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The Channeling (Ways to reach your Muse)
The Three Levels (Part 1)
By Shaman Sean
? 1999-2001 Shaman Sean. All Rights Reserved. Used By Permission.

A few people have kindly asked me to write more about specific writing techniques to attract your muse.

Before I do this, I'd like to first mention that I recently got on a body-building program. I've always been active and exercised, and ate fairly well. But this time I'm actually following a program. My goal isn't necessarily to look like Arnold S, but with body-building I can control the outcome. I control the outcome by selecting which exercises I will do and how many. For instance, if I don't want to be vein-y looking, I just don't cut all the fat out of my diet. (I still don't eat butter or cholesterol items, but I allow some other fats by basically following the good old Food Pyramid.) Or another example: If I want to focus on a particular area of my body more than other areas, I may do more of one exercise, than another.

Writing/muse exercises are the same way. They each have a different function. And there's an added complication that one exercise may do something for one person, and something entirely different for another. So when I give exercises, you need to decide how well they are working for you.

That said, one of the things some people have asked me is what they can do to come up with writing topics. I have a few resources. But instead of getting into them using an article, I will continue answering them on a personal basis for now via email. When I've done that for a while, I'll post the results under the Q&A section online - if that's still ok with everyone. I love answering your questions so don't be afraid. I will, however, discuss 'writing topics' a bit today

Many songwriters learn (at some point in time) that not all songs were as deep as they originally felt or thought. [ What I mean is that the original artist says that they just came up with some words that sounded good, while the song itself might have changed the listener's life, or whatever.] Sometimes the listener feels cheated, but they shouldn't. They shouldn't because the intention of the original songwriter doesn't invalidate the listener's experience in his own life. You should keep this in mind when your write a song.

I've actually came up with a personal theory on this called the "3 Levels of Song Meaning". Basically, you can look at a song as having 3 levels of depth, like a funnel. I named them (with the funnel facing this way < ) levels "3", "2", & "1". LOL

Ok. So "Level 3" is the 'songwriter's level'. He just broke up with someone and wrote a song. Or he's unhappy with the government and wrote a song. Or he just isn't happy and wrote a song. Or he was, a-hum, in a weird frame of mind and wrote a song. Whatever the case. Level 3 is the songwriter's personal meaning.

"Level 1" is the 'surface level' of the song. It's the: "I don't know what its about but I love that chorus." Or the Nirvana syndrome: "It sounds great, but I don't know what the hell they're trying to say; but I don't care." (Then that listener proceeds to sing all the words!)

"Level 2" is the 'deeper listener level'. They've now connected with the song in some personal way. The song has meaning to them. (But it still may not necessarily have the same meaning or intended meaning of the songwriter. But it doesn't matter, because the listener has connected to it. This is where the really skilled songwriters live.)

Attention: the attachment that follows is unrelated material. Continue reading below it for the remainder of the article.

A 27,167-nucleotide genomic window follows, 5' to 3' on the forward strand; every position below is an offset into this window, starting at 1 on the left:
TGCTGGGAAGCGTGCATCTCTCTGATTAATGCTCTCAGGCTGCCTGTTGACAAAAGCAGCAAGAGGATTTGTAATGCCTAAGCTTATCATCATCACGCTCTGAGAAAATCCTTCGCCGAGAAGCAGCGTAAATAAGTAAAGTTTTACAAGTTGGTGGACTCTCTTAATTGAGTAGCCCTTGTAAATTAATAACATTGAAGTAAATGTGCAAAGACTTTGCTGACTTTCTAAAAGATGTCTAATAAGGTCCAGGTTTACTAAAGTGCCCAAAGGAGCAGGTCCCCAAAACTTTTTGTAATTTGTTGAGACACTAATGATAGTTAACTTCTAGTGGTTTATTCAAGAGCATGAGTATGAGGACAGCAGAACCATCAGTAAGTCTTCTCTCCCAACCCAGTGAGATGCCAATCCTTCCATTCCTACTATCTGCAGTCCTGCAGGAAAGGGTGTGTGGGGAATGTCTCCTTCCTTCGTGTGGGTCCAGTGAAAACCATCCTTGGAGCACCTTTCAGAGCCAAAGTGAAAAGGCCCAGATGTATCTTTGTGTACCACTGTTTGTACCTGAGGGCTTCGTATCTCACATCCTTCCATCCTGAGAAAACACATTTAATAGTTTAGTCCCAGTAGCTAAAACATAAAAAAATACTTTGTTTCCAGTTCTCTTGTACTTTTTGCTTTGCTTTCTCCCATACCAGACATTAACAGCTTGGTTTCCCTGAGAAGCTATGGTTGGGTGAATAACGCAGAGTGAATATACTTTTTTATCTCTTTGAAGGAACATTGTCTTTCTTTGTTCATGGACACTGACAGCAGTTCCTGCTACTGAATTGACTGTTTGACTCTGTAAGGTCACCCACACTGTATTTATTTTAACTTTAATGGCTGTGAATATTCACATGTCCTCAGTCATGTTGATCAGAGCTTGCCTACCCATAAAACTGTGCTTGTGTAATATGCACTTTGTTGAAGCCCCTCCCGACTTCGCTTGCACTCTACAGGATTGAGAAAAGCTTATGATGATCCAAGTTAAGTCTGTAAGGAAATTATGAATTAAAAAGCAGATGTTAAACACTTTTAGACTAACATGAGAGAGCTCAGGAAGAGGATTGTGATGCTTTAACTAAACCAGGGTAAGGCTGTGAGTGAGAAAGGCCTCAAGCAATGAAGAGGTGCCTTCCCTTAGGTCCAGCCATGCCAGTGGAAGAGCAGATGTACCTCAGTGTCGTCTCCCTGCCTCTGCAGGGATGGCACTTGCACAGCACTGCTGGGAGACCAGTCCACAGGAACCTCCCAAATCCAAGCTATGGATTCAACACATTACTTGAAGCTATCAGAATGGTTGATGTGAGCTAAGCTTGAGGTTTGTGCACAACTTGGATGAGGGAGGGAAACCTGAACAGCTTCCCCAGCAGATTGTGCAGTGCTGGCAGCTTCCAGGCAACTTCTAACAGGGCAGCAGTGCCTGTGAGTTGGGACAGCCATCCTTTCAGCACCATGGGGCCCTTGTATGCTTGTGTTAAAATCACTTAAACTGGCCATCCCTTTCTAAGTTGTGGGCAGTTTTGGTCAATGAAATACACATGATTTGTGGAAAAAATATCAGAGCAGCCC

What I do with this theory; what my personal goal is when I write a song; is to make sure that Level 1 is achieved, and to make sure that my Level 3 is discussed simple enough for Level 2 to be able to occur for the listener. (And to be honest with you, I make Level 3 general enough to become Level 2.) If the listener cares enough to find out my Level 3, then I can tell them if I want.

This may sound complicated but its not. It basically means that the first part the listener feels is Level 1. Then if they stick with it (and you wrote the song well), they may arrive at Level 2. Then the song itself has worked its way into their soul even more.

Now, we've finally arrived at the chase: Basically, I think that most people who have problems coming up with topics are limiting themselves to only starting at Level 3. Think about it. What's wrong with starting at Level 1 and working your way into Level 3? (In this way, you can use the songwriting process as a self discovery technique!)

Of course, there's no way I can know what people really mean in interviews; but I have heard many famous songwriters use that exact phrase. (They use songwriting as a self discovery technique.)

If you do start at Level 1 when you're writing, you can then arrange it to mean something to you. Like a modern art painter. From there you can actually follow the listener's path to Level 2 as you're writing the song. (What a wonderful way to make sure your songs are accessible to Level 2!)

Use this perception however it helps you. Some songwriters also don't care about Level 2. Some don't even care about Level 3. They just start and end at Level 1. You will find that making the song Level 1 accessible, and also Level 2 accessible; requires entirely different skills.

The next article will be a continuation of this discussion. I will discuss how to notice the different levels in your own songs, and possibly analyze a few famous ones as examples to my points.

READ ON to part 2 !!

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